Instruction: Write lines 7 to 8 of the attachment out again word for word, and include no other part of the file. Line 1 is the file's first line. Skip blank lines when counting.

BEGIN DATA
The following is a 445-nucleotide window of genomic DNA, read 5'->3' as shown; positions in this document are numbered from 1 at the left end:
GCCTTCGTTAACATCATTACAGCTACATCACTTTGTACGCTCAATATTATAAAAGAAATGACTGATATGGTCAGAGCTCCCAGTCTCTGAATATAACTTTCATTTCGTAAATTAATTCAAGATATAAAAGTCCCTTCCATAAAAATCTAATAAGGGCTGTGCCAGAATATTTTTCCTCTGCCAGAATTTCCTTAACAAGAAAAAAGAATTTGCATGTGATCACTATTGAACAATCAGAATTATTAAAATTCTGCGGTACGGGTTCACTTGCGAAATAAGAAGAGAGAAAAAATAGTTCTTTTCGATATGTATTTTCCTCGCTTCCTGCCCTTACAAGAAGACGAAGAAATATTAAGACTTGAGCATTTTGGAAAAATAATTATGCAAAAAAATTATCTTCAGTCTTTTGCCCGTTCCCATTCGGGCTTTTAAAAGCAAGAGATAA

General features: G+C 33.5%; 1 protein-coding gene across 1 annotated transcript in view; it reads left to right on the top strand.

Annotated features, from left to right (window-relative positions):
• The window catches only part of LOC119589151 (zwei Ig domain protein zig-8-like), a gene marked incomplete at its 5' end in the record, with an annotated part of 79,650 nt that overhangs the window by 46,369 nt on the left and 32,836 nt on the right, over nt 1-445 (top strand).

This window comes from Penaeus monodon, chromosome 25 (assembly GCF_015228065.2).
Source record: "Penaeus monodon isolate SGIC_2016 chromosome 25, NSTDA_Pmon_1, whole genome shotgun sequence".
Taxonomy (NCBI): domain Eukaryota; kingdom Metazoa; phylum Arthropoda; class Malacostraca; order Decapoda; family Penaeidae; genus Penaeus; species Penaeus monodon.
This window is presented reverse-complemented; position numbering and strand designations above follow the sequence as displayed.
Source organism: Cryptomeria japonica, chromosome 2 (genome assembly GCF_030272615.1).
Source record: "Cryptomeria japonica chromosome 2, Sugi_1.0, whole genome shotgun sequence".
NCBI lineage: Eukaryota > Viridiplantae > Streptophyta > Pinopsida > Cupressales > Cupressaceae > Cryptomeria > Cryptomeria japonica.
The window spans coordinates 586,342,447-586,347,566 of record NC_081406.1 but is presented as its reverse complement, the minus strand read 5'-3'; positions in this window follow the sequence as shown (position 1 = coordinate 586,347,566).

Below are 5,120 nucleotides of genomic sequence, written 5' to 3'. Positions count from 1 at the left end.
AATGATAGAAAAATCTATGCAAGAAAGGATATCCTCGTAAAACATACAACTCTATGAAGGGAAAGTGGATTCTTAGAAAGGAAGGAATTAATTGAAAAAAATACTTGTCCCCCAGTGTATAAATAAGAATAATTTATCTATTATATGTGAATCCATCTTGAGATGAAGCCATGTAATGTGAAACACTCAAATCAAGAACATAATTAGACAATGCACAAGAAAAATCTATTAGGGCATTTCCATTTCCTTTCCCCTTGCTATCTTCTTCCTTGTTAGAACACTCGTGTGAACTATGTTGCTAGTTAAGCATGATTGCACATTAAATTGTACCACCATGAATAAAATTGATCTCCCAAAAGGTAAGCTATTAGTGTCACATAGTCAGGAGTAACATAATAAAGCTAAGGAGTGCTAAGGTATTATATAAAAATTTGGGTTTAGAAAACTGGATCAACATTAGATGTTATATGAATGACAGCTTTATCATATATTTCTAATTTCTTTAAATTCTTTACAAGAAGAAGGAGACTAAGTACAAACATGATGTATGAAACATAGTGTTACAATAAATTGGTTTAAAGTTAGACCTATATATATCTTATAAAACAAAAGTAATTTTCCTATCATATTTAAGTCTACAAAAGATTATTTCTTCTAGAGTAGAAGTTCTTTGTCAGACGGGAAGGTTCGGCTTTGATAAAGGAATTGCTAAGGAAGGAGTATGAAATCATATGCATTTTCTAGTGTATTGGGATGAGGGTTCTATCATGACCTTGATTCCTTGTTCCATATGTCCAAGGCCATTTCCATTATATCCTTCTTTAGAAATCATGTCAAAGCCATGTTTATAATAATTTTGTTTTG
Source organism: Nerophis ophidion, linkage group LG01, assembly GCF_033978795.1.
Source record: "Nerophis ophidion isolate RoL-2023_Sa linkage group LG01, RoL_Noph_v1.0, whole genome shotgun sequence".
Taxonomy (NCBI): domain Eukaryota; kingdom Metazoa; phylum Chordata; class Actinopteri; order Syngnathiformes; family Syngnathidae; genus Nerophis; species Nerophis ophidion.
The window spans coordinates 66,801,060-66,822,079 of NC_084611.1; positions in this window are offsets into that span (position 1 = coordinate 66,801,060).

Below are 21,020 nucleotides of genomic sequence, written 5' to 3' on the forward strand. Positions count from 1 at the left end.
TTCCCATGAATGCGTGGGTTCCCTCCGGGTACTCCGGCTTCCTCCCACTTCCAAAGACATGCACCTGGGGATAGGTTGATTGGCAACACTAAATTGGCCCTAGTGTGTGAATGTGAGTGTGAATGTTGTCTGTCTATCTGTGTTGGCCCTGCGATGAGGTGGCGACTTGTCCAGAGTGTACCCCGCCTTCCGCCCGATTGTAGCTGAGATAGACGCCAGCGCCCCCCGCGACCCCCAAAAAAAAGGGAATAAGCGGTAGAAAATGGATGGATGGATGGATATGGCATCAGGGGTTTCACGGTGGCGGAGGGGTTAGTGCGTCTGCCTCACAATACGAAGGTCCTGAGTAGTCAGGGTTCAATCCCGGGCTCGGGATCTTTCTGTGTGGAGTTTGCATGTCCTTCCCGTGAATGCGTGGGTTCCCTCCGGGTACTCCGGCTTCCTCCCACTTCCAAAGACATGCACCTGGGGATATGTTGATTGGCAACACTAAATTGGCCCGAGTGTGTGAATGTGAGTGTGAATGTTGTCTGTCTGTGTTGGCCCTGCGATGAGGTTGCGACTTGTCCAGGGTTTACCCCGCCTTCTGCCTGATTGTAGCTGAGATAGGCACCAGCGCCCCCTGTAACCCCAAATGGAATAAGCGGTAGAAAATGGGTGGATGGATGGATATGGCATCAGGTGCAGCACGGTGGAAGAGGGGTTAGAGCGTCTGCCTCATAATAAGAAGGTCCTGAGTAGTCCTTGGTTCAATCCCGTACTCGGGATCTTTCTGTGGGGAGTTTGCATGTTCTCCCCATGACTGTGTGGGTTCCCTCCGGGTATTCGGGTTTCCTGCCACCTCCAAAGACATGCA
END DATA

Source record: "Penaeus monodon isolate SGIC_2016 chromosome 25, NSTDA_Pmon_1, whole genome shotgun sequence".
Taxonomy (NCBI): domain Eukaryota; kingdom Metazoa; phylum Arthropoda; class Malacostraca; order Decapoda; family Penaeidae; genus Penaeus; species Penaeus monodon.